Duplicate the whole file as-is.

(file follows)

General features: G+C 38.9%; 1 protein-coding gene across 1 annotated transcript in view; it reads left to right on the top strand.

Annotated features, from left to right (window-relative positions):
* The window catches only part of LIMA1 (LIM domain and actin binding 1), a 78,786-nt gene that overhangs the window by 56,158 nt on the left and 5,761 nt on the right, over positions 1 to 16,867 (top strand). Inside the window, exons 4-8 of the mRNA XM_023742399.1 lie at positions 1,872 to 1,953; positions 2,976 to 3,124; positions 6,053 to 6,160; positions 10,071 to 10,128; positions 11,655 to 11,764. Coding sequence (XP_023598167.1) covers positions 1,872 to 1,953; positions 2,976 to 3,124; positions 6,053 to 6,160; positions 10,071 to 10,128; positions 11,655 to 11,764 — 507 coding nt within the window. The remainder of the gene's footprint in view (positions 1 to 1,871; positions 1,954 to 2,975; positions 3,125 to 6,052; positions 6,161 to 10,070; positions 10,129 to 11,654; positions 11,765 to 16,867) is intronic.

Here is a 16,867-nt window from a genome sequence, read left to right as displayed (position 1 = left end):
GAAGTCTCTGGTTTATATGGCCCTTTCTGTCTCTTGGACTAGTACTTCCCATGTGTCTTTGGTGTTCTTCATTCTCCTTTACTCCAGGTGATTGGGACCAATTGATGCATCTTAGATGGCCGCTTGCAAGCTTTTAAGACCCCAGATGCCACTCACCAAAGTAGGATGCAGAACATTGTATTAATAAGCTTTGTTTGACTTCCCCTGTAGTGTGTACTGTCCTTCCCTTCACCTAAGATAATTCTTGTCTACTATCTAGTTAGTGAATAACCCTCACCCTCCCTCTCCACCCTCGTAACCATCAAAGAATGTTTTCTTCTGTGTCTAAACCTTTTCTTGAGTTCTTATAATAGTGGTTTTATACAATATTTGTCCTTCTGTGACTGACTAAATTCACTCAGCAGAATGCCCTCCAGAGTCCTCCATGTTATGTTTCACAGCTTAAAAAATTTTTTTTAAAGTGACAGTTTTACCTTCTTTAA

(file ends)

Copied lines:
General features: G+C 38.9%; 1 protein-coding gene across 1 annotated transcript in view; it reads left to right on the top strand.

Annotated features, from left to right (window-relative positions):
* The window catches only part of LIMA1 (LIM domain and actin binding 1), a 78,786-nt gene that overhangs the window by 56,158 nt on the left and 5,761 nt on the right, over positions 1 to 16,867 (top strand). Inside the window, exons 4-8 of the mRNA XM_023742399.1 lie at positions 1,872 to 1,953; positions 2,976 to 3,124; positions 6,053 to 6,160; positions 10,071 to 10,128; positions 11,655 to 11,764. Coding sequence (XP_023598167.1) covers positions 1,872 to 1,953; positions 2,976 to 3,124; positions 6,053 to 6,160; positions 10,071 to 10,128; positions 11,655 to 11,764 — 507 coding nt within the window. The remainder of the gene's footprint in view (positions 1 to 1,871; positions 1,954 to 2,975; positions 3,125 to 6,052; positions 6,161 to 10,070; positions 10,129 to 11,654; positions 11,765 to 16,867) is intronic.

Here is a 16,867-nt window from a genome sequence, read left to right as displayed (position 1 = left end):
GAAGTCTCTGGTTTATATGGCCCTTTCTGTCTCTTGGACTAGTACTTCCCATGTGTCTTTGGTGTTCTTCATTCTCCTTTACTCCAGGTGATTGGGACCAATTGATGCATCTTAGATGGCCGCTTGCAAGCTTTTAAGACCCCAGATGCCACTCACCAAAGTAGGATGCAGAACATTGTATTAATAAGCTTTGTTTGACTTCCCCTGTAGTGTGTACTGTCCTTCCCTTCACCTAAGATAATTCTTGTCTACTATCTAGTTAGTGAATAACCCTCACCCTCCCTCTCCACCCTCGTAACCATCAAAGAATGTTTTCTTCTGTGTCTAAACCTTTTCTTGAGTTCTTATAATAGTGGTTTTATACAATATTTGTCCTTCTGTGACTGACTAAATTCACTCAGCAGAATGCCCTCCAGAGTCCTCCATGTTATGTTTCACAGCTTAAAAAATTTTTTTTAAAGTGACAGTTTTACCTTCTTTAA